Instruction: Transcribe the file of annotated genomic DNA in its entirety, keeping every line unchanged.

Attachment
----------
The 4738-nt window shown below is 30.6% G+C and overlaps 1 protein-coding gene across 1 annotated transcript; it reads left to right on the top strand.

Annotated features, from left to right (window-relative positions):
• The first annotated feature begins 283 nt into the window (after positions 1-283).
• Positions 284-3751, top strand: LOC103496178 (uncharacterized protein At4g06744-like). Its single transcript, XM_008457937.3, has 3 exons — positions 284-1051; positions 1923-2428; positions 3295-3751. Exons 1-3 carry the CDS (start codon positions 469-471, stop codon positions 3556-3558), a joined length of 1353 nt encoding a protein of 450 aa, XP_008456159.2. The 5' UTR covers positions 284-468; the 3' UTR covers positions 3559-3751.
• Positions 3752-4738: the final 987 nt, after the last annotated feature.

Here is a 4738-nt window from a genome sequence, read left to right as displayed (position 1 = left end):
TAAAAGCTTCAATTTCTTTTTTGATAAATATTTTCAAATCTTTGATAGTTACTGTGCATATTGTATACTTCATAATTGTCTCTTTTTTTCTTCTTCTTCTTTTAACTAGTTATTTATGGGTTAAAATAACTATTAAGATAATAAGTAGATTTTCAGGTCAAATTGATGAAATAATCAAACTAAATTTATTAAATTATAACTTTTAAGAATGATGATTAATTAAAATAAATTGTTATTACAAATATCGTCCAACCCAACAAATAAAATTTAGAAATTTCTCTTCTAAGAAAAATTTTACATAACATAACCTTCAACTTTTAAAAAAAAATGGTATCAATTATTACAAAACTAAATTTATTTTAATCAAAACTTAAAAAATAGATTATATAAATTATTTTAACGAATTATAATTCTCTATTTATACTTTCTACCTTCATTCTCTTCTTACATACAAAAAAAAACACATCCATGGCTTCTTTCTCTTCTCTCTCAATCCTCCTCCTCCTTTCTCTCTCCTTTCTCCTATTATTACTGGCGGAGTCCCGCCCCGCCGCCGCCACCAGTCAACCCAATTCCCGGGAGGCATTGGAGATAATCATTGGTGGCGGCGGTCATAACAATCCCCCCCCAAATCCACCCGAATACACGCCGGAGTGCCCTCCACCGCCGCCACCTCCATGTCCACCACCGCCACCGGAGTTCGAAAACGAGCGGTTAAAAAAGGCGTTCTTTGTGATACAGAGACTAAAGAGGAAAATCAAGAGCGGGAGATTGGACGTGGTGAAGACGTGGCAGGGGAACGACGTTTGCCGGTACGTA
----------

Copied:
The 4738-nt window shown below is 30.6% G+C and overlaps 1 protein-coding gene across 1 annotated transcript; it reads left to right on the top strand.

Annotated features, from left to right (window-relative positions):
• The first annotated feature begins 283 nt into the window (after positions 1-283).
• Positions 284-3751, top strand: LOC103496178 (uncharacterized protein At4g06744-like). Its single transcript, XM_008457937.3, has 3 exons — positions 284-1051; positions 1923-2428; positions 3295-3751. Exons 1-3 carry the CDS (start codon positions 469-471, stop codon positions 3556-3558), a joined length of 1353 nt encoding a protein of 450 aa, XP_008456159.2. The 5' UTR covers positions 284-468; the 3' UTR covers positions 3559-3751.
• Positions 3752-4738: the final 987 nt, after the last annotated feature.

Here is a 4738-nt window from a genome sequence, read left to right as displayed (position 1 = left end):
TAAAAGCTTCAATTTCTTTTTTGATAAATATTTTCAAATCTTTGATAGTTACTGTGCATATTGTATACTTCATAATTGTCTCTTTTTTTCTTCTTCTTCTTTTAACTAGTTATTTATGGGTTAAAATAACTATTAAGATAATAAGTAGATTTTCAGGTCAAATTGATGAAATAATCAAACTAAATTTATTAAATTATAACTTTTAAGAATGATGATTAATTAAAATAAATTGTTATTACAAATATCGTCCAACCCAACAAATAAAATTTAGAAATTTCTCTTCTAAGAAAAATTTTACATAACATAACCTTCAACTTTTAAAAAAAAATGGTATCAATTATTACAAAACTAAATTTATTTTAATCAAAACTTAAAAAATAGATTATATAAATTATTTTAACGAATTATAATTCTCTATTTATACTTTCTACCTTCATTCTCTTCTTACATACAAAAAAAAACACATCCATGGCTTCTTTCTCTTCTCTCTCAATCCTCCTCCTCCTTTCTCTCTCCTTTCTCCTATTATTACTGGCGGAGTCCCGCCCCGCCGCCGCCACCAGTCAACCCAATTCCCGGGAGGCATTGGAGATAATCATTGGTGGCGGCGGTCATAACAATCCCCCCCCAAATCCACCCGAATACACGCCGGAGTGCCCTCCACCGCCGCCACCTCCATGTCCACCACCGCCACCGGAGTTCGAAAACGAGCGGTTAAAAAAGGCGTTCTTTGTGATACAGAGACTAAAGAGGAAAATCAAGAGCGGGAGATTGGACGTGGTGAAGACGTGGCAGGGGAACGACGTTTGCCGGTACGTA